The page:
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Fiber-Optic Temperature Sensor Based on Difference of Thermal Expansion Coefficient Between Fused Silica and Metallic Materials

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ABSTRACT:

In this paper, we report a novel fiber-optic Fabry–Perot interferometric (FFPI) temperature sensor based on the difference of thermal expansion coefficient between fused silica and metallic materials. The sensor head is made by a single-mode fiber (SMF). A gold film and a nickel film are sputtered and electroplated on the surface of the SMF. Then, a microcavity is micromachined by focused ion beam (FIB) milling. Because the thermal expansion coefficient of nickel is about 20 times of fused silica, the different thermal expansions force the sensor head to bend when the temperature is high or low. Its temperature sensitivity is over 14 $hbox{pm}/^{circ}hbox{C}$ in a wide range from $-79 ^{circ} hbox{C}$ to $+70 ^{circ}hbox{C}$. And the coefficient of determination ${rm R}^{2}$ is excellent (over 0.995). Moreover, the metallic cylinder can reinforce the cavity spot of the fiber sensor, so that this kind of sensor can work in harsh environments. For the first time to the best of our knowledge, we report this type of FFPI temperature sensor based on difference of thermal expansion coefficient between fused silica and metallic materials.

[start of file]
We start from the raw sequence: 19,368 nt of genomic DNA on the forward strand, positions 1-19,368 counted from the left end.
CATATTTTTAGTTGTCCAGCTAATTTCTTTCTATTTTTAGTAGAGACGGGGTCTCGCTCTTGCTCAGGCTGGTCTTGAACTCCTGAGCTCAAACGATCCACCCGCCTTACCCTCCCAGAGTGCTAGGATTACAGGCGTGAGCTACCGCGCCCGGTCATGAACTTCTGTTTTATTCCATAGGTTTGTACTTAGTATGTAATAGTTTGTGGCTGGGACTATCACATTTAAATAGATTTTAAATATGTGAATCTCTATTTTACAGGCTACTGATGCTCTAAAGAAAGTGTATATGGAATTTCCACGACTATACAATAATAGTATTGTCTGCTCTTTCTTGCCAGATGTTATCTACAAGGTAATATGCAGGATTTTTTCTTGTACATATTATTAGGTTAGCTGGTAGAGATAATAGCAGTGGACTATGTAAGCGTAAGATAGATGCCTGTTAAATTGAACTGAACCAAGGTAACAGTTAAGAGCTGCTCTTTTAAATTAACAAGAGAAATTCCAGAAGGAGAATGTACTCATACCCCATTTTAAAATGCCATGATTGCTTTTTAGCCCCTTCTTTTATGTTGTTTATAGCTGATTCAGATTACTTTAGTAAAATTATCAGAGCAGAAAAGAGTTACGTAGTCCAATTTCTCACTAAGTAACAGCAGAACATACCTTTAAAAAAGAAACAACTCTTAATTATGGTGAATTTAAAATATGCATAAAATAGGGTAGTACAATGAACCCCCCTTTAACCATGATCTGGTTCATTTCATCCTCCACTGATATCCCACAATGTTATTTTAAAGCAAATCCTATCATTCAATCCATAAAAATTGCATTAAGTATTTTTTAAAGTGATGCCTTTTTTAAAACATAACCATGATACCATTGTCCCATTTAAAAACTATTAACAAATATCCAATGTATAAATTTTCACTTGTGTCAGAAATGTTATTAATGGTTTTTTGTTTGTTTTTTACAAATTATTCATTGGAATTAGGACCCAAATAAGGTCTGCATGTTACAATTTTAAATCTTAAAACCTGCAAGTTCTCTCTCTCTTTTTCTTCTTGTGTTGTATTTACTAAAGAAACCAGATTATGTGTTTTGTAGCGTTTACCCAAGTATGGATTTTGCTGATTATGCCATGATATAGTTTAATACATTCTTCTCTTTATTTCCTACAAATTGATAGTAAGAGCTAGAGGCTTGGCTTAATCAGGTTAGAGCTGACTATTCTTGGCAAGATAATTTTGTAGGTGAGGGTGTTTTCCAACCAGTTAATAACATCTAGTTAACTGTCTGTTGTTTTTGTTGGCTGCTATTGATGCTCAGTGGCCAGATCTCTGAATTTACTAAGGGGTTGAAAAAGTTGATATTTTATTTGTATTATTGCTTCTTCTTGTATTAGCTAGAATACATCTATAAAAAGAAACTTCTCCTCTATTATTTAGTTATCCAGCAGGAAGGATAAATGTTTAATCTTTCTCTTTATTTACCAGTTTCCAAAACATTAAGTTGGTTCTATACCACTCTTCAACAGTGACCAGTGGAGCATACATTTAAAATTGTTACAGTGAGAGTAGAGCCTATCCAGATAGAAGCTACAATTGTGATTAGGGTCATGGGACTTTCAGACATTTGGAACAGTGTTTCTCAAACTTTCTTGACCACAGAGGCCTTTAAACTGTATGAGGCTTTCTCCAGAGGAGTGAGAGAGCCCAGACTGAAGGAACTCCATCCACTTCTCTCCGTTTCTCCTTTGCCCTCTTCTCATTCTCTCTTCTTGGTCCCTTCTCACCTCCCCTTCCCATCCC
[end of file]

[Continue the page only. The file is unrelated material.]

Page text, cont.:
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Fiber-Optic Temperature Sensor Based on Difference of Thermal Expansion Coefficient Between Fused Silica and Metallic Materials - 4.9 out of 5 based on 71 votes

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